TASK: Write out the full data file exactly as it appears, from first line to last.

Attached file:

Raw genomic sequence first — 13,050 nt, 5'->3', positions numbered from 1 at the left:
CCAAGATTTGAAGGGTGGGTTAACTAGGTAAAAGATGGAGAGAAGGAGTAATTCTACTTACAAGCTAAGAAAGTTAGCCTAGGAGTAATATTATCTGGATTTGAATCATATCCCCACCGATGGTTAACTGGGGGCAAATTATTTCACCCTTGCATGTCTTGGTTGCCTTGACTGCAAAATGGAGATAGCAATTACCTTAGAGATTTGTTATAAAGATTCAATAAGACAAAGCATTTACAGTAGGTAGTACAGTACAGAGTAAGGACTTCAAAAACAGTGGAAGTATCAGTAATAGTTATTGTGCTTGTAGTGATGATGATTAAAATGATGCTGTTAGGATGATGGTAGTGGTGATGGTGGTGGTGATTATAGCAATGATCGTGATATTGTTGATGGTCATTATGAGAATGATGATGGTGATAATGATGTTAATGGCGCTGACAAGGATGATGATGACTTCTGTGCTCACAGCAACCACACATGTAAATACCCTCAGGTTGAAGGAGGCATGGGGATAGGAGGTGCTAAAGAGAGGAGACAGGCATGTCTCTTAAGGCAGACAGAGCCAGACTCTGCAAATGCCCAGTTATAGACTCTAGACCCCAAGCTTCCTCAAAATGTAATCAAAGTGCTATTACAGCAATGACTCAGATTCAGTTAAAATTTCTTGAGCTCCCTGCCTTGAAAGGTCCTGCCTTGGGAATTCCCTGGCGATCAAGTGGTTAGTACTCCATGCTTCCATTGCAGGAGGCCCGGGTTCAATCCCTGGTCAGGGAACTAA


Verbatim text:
Raw genomic sequence first — 13,050 nt, 5'->3', positions numbered from 1 at the left:
CCAAGATTTGAAGGGTGGGTTAACTAGGTAAAAGATGGAGAGAAGGAGTAATTCTACTTACAAGCTAAGAAAGTTAGCCTAGGAGTAATATTATCTGGATTTGAATCATATCCCCACCGATGGTTAACTGGGGGCAAATTATTTCACCCTTGCATGTCTTGGTTGCCTTGACTGCAAAATGGAGATAGCAATTACCTTAGAGATTTGTTATAAAGATTCAATAAGACAAAGCATTTACAGTAGGTAGTACAGTACAGAGTAAGGACTTCAAAAACAGTGGAAGTATCAGTAATAGTTATTGTGCTTGTAGTGATGATGATTAAAATGATGCTGTTAGGATGATGGTAGTGGTGATGGTGGTGGTGATTATAGCAATGATCGTGATATTGTTGATGGTCATTATGAGAATGATGATGGTGATAATGATGTTAATGGCGCTGACAAGGATGATGATGACTTCTGTGCTCACAGCAACCACACATGTAAATACCCTCAGGTTGAAGGAGGCATGGGGATAGGAGGTGCTAAAGAGAGGAGACAGGCATGTCTCTTAAGGCAGACAGAGCCAGACTCTGCAAATGCCCAGTTATAGACTCTAGACCCCAAGCTTCCTCAAAATGTAATCAAAGTGCTATTACAGCAATGACTCAGATTCAGTTAAAATTTCTTGAGCTCCCTGCCTTGAAAGGTCCTGCCTTGGGAATTCCCTGGCGATCAAGTGGTTAGTACTCCATGCTTCCATTGCAGGAGGCCCGGGTTCAATCCCTGGTCAGGGAACTAA